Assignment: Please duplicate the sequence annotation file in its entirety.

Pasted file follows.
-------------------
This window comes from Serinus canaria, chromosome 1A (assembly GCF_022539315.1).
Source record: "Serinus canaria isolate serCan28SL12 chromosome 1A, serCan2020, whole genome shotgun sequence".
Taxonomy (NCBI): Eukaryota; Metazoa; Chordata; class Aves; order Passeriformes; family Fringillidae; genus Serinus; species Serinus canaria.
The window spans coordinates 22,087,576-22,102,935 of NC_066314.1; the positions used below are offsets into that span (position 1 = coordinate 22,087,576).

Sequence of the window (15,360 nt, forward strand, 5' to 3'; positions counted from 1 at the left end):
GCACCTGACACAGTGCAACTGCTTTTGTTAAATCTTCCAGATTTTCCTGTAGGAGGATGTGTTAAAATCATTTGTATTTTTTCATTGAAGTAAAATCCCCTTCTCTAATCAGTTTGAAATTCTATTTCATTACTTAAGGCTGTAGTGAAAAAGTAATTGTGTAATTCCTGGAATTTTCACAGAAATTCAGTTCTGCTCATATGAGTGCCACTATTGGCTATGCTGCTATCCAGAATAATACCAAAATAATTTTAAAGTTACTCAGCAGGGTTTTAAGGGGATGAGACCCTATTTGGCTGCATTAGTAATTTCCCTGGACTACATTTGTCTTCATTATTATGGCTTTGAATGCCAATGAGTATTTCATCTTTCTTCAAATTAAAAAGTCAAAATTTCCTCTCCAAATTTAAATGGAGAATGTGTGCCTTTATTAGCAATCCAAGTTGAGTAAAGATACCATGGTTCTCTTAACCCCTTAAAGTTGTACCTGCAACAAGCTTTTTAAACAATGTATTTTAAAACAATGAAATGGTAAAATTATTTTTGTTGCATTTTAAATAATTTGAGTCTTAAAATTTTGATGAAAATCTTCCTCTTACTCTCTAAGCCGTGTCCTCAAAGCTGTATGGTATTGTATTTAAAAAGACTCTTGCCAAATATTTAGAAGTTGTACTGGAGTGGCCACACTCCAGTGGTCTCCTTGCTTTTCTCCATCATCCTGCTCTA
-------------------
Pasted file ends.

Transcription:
This window comes from Serinus canaria, chromosome 1A (assembly GCF_022539315.1).
Source record: "Serinus canaria isolate serCan28SL12 chromosome 1A, serCan2020, whole genome shotgun sequence".
Taxonomy (NCBI): Eukaryota; Metazoa; Chordata; class Aves; order Passeriformes; family Fringillidae; genus Serinus; species Serinus canaria.
The window spans coordinates 22,087,576-22,102,935 of NC_066314.1; the positions used below are offsets into that span (position 1 = coordinate 22,087,576).

Sequence of the window (15,360 nt, forward strand, 5' to 3'; positions counted from 1 at the left end):
GCACCTGACACAGTGCAACTGCTTTTGTTAAATCTTCCAGATTTTCCTGTAGGAGGATGTGTTAAAATCATTTGTATTTTTTCATTGAAGTAAAATCCCCTTCTCTAATCAGTTTGAAATTCTATTTCATTACTTAAGGCTGTAGTGAAAAAGTAATTGTGTAATTCCTGGAATTTTCACAGAAATTCAGTTCTGCTCATATGAGTGCCACTATTGGCTATGCTGCTATCCAGAATAATACCAAAATAATTTTAAAGTTACTCAGCAGGGTTTTAAGGGGATGAGACCCTATTTGGCTGCATTAGTAATTTCCCTGGACTACATTTGTCTTCATTATTATGGCTTTGAATGCCAATGAGTATTTCATCTTTCTTCAAATTAAAAAGTCAAAATTTCCTCTCCAAATTTAAATGGAGAATGTGTGCCTTTATTAGCAATCCAAGTTGAGTAAAGATACCATGGTTCTCTTAACCCCTTAAAGTTGTACCTGCAACAAGCTTTTTAAACAATGTATTTTAAAACAATGAAATGGTAAAATTATTTTTGTTGCATTTTAAATAATTTGAGTCTTAAAATTTTGATGAAAATCTTCCTCTTACTCTCTAAGCCGTGTCCTCAAAGCTGTATGGTATTGTATTTAAAAAGACTCTTGCCAAATATTTAGAAGTTGTACTGGAGTGGCCACACTCCAGTGGTCTCCTTGCTTTTCTCCATCATCCTGCTCTA